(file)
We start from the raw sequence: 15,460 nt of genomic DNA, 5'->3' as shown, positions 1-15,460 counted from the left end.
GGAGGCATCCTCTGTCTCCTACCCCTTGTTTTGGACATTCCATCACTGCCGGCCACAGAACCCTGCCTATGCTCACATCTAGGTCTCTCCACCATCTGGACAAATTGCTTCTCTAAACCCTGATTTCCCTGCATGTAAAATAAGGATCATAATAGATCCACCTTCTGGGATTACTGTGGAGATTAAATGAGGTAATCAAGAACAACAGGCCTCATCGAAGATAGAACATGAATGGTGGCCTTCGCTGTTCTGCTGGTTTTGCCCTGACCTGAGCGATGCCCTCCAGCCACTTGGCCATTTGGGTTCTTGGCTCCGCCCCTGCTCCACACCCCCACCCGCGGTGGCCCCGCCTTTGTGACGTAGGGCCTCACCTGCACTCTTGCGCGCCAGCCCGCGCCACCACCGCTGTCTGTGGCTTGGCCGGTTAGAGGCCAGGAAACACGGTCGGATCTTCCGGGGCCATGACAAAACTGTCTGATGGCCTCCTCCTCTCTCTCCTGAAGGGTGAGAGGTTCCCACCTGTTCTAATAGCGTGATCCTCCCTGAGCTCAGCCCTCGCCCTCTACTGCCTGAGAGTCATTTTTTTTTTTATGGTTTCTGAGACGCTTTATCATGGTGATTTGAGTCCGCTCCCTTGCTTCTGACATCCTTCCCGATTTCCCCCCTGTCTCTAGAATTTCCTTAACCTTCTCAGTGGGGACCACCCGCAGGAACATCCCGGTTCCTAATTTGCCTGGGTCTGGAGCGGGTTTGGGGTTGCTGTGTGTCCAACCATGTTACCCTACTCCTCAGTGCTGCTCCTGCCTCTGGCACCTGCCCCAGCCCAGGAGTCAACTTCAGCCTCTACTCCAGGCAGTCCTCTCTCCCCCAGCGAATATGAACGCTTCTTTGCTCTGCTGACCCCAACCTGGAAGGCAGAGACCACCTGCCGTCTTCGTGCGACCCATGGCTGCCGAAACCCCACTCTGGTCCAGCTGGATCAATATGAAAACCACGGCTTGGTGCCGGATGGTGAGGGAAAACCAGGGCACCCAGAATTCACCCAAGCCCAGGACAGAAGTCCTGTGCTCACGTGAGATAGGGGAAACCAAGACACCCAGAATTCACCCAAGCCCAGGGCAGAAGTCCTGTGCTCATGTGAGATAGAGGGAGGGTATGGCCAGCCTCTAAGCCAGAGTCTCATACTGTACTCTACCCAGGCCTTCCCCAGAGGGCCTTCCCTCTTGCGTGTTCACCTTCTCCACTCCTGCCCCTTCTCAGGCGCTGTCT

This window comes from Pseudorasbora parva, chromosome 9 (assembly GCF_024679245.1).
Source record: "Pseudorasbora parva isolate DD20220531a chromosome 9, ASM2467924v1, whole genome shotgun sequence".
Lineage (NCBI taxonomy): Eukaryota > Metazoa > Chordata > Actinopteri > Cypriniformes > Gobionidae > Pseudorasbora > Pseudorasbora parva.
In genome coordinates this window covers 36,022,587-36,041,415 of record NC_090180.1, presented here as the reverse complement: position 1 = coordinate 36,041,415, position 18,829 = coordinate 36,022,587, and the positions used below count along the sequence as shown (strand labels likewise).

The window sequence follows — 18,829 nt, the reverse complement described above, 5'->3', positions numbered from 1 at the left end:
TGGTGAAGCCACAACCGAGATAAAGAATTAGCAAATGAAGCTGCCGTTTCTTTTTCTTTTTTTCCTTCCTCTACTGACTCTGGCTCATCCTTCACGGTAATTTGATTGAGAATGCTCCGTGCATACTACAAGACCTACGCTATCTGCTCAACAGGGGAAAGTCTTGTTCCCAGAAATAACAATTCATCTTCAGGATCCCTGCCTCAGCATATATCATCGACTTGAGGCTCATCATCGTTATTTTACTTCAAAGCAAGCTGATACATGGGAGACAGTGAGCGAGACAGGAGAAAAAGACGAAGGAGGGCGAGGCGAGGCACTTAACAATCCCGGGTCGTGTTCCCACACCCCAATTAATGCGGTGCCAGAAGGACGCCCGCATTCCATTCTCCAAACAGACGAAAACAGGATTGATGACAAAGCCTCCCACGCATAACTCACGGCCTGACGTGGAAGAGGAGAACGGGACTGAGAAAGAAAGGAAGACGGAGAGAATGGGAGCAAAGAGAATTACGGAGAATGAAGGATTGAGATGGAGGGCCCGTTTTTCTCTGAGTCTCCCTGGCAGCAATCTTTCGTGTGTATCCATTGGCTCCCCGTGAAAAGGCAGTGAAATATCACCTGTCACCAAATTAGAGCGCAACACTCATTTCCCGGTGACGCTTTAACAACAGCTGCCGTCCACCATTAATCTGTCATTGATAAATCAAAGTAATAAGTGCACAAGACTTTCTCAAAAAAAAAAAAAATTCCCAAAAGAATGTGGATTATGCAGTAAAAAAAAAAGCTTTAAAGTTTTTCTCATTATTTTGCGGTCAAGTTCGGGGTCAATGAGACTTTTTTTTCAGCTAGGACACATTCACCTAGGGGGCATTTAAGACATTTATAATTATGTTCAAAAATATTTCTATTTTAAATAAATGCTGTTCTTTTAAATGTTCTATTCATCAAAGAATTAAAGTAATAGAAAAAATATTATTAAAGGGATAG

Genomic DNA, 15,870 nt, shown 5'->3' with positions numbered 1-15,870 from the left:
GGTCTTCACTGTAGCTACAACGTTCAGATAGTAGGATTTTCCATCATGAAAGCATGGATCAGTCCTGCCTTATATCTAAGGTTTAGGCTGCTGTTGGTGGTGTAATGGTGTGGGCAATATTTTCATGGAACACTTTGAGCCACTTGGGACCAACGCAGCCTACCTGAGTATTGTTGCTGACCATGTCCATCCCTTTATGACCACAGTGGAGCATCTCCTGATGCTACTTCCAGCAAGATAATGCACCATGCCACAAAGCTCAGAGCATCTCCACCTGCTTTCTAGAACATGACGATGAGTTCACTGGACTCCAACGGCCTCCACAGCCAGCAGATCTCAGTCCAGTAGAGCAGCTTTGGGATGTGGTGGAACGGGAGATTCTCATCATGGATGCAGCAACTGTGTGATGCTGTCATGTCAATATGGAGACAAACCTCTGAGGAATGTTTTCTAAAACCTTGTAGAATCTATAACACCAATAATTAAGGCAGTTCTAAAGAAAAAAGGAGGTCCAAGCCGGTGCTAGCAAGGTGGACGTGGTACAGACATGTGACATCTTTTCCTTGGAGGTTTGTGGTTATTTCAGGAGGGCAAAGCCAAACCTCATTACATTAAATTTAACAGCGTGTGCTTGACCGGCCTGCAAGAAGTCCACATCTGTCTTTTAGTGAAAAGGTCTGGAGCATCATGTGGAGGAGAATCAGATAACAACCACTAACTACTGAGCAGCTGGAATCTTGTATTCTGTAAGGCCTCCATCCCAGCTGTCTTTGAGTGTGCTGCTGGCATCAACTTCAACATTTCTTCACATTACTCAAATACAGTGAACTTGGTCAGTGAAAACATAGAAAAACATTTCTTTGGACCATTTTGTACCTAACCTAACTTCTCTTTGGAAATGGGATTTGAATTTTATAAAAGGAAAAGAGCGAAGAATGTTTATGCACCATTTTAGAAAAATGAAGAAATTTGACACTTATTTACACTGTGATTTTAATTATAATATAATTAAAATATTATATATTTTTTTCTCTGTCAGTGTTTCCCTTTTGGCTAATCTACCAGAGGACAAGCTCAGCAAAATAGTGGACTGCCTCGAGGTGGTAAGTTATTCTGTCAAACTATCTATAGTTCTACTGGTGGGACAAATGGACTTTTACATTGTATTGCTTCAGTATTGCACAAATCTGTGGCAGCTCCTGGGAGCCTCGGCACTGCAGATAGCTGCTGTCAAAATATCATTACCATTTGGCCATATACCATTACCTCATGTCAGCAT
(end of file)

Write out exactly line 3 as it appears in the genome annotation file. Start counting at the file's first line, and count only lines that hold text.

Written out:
This window comes from Pseudorasbora parva, chromosome 9 (assembly GCF_024679245.1).